LAST TIME OUT: Washington split two matches against the Bay Area schools last weekend at the Nordstrom Tennis Center, taking down 37th-ranked California, 4-3, last Friday then falling to 8th-ranked Stanford on Saturday by a 6-1 count. Against the Bears, Washington played inspired doubles, sweeping the point which included an upset of Cal's 13th-ranked team of Zerbini and Chizever by Martin Kildahl and Derek Drabble. Washington got an impressive win from Drabble at No. 5 singles, as he defeated Bozhidar Katsarov, 6-1, 6-3. Cal got on the board at No. 1, as Zerbini defeated Jeevan Nedunchezhiyan, who was still suffering from the effects of an illness that sidelined him the previous week. The Huskies though would put the match away with a 6-3, 7-5 win from Patrik Fischer over Eoin Heavey at No. 2 singles, followed by a 7-6 (8), 7-5 win for Kildahl over Nick Andrews at No. 3. With UW ahead 4-1, Cal took the last two matches, the last one in a super-tiebreak. The next day against the Cardinal, Washington had match points to win the doubles point but it just barely slipped away. After Drabble and Kildahl won in the No. 1 match, Fischer and Nedunchezhiyan went to a tiebreak against 34th-ranked Richard Wire and Blake Muller at No. 2. The Huskies saved a pair of match points down 4-6, then had two of their own, but Stanford would up prevailing, 10-8. Stanford was too tough in singles play, as the Huskies went without Nedunchezhiyan in singles. Winning for UW was senior Ryo Sekiguchi at the No. 6 spot over Ted Kelly, 6-3, 6-4. David Chu and Drabble both took their singles matches into third set super-tiebreaks, but Stanford edged them out in each.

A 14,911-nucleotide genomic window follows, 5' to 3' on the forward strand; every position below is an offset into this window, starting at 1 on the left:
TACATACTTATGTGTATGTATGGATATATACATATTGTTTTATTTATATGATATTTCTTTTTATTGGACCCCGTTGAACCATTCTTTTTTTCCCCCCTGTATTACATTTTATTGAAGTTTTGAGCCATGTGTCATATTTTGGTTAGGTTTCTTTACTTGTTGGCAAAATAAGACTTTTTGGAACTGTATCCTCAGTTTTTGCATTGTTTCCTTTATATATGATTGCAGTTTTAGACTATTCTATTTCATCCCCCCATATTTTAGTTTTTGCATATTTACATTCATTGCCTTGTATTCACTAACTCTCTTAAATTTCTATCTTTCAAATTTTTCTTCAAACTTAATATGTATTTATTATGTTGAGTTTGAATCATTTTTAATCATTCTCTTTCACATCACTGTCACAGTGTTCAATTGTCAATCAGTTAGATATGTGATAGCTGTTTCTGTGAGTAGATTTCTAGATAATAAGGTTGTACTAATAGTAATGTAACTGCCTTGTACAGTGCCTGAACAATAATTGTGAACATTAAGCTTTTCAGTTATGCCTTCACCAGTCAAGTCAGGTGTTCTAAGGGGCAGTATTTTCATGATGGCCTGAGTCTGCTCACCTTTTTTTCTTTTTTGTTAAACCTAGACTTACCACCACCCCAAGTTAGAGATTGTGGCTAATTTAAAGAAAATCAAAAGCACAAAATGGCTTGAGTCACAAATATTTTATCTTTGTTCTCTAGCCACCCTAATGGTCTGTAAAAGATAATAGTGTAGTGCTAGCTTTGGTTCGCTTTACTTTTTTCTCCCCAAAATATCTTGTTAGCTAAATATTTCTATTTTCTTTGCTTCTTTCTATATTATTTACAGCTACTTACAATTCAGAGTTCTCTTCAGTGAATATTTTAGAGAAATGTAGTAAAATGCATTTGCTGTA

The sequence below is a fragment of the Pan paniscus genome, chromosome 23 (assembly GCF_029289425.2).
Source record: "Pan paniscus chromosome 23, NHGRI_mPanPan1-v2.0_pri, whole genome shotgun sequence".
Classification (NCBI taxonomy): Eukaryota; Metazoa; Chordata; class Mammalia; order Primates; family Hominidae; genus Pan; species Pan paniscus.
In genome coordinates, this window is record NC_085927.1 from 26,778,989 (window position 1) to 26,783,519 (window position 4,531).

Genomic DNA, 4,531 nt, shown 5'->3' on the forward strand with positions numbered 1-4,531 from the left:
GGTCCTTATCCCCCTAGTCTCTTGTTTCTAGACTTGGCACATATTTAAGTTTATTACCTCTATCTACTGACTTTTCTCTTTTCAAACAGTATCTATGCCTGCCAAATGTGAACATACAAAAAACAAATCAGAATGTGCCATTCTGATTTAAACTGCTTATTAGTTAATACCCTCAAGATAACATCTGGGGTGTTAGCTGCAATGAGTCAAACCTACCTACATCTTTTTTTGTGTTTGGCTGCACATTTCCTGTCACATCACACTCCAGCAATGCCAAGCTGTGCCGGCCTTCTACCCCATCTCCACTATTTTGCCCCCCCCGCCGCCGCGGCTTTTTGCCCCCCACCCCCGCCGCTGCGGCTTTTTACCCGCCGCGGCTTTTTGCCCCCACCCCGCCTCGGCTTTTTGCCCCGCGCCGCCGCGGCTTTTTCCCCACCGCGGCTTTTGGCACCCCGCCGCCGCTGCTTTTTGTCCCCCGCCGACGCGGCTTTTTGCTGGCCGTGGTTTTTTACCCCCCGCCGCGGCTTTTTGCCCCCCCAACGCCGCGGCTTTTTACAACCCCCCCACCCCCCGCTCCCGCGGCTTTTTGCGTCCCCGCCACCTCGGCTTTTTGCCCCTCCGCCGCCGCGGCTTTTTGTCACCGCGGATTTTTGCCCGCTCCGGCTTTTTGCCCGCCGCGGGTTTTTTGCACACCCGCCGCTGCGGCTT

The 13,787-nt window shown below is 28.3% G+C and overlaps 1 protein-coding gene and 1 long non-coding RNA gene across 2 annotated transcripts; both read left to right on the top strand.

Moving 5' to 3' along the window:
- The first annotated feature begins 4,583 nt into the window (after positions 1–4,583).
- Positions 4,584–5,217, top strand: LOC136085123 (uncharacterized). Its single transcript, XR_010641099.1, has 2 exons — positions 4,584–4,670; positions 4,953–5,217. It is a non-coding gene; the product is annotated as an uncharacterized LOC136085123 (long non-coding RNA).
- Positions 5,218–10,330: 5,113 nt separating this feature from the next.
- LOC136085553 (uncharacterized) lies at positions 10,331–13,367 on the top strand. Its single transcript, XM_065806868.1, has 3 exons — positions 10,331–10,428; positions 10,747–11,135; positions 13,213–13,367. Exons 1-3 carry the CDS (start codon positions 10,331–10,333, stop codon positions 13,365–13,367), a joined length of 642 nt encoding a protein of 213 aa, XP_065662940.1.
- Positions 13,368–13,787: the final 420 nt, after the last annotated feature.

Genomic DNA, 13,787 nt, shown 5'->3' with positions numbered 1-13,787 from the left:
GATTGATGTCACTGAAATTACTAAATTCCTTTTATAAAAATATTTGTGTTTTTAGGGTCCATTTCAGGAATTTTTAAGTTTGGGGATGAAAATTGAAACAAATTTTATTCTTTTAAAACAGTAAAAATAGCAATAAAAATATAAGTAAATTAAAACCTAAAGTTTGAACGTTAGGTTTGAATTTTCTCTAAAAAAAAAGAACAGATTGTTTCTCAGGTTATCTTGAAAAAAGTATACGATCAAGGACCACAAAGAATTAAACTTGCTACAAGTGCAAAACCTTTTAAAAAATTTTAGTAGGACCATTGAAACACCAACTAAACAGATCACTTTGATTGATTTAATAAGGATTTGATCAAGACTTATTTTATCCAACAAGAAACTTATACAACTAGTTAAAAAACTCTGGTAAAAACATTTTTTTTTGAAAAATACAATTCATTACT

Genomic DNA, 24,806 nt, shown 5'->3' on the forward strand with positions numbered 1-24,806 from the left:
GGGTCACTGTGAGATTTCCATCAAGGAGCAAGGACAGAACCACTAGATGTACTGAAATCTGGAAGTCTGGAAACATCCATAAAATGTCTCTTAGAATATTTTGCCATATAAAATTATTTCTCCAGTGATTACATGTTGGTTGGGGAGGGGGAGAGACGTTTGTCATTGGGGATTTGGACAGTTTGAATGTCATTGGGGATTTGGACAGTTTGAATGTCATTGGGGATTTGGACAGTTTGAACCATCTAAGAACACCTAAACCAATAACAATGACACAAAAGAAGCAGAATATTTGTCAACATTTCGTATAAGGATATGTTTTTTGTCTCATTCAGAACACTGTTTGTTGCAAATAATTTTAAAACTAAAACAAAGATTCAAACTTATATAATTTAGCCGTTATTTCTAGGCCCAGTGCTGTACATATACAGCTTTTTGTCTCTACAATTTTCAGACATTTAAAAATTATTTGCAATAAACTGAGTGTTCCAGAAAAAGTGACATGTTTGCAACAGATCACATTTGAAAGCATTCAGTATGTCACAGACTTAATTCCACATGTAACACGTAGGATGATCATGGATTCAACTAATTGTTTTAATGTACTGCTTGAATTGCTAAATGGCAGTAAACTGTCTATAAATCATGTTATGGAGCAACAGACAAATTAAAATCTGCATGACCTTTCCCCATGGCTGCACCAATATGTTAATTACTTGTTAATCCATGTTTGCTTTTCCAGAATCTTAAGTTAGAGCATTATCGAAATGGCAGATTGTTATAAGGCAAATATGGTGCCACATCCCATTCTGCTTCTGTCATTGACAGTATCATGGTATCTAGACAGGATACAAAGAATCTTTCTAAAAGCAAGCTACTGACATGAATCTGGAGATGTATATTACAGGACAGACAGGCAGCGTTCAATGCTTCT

HUSKIES IN THE RANKINGS: For the third straight week, the Huskies stood pat in the Intercollegiate Tennis Association team rankings, remaining at 21st. A new set of singles and doubles rankings were also released today, with sophomore Jeevan Nedunchezhiyan slipping four spots to No. 44 but senior Patrik Fischer rising 20 spots to No. 93. Nedunchezhiyan achieved a career-high No. 31 ranking on Feb. 19. After sweeping the No. 1 doubles teams for Cal and Stanford last weekend, junior Derek Drabble and sophomore Martin Kildahl returned to the doubles rankings at No. 61, a season-high. Fischer and Nedunchezhiyan are also ranked No. 67 in doubles, and have been as high as No. 41 this year.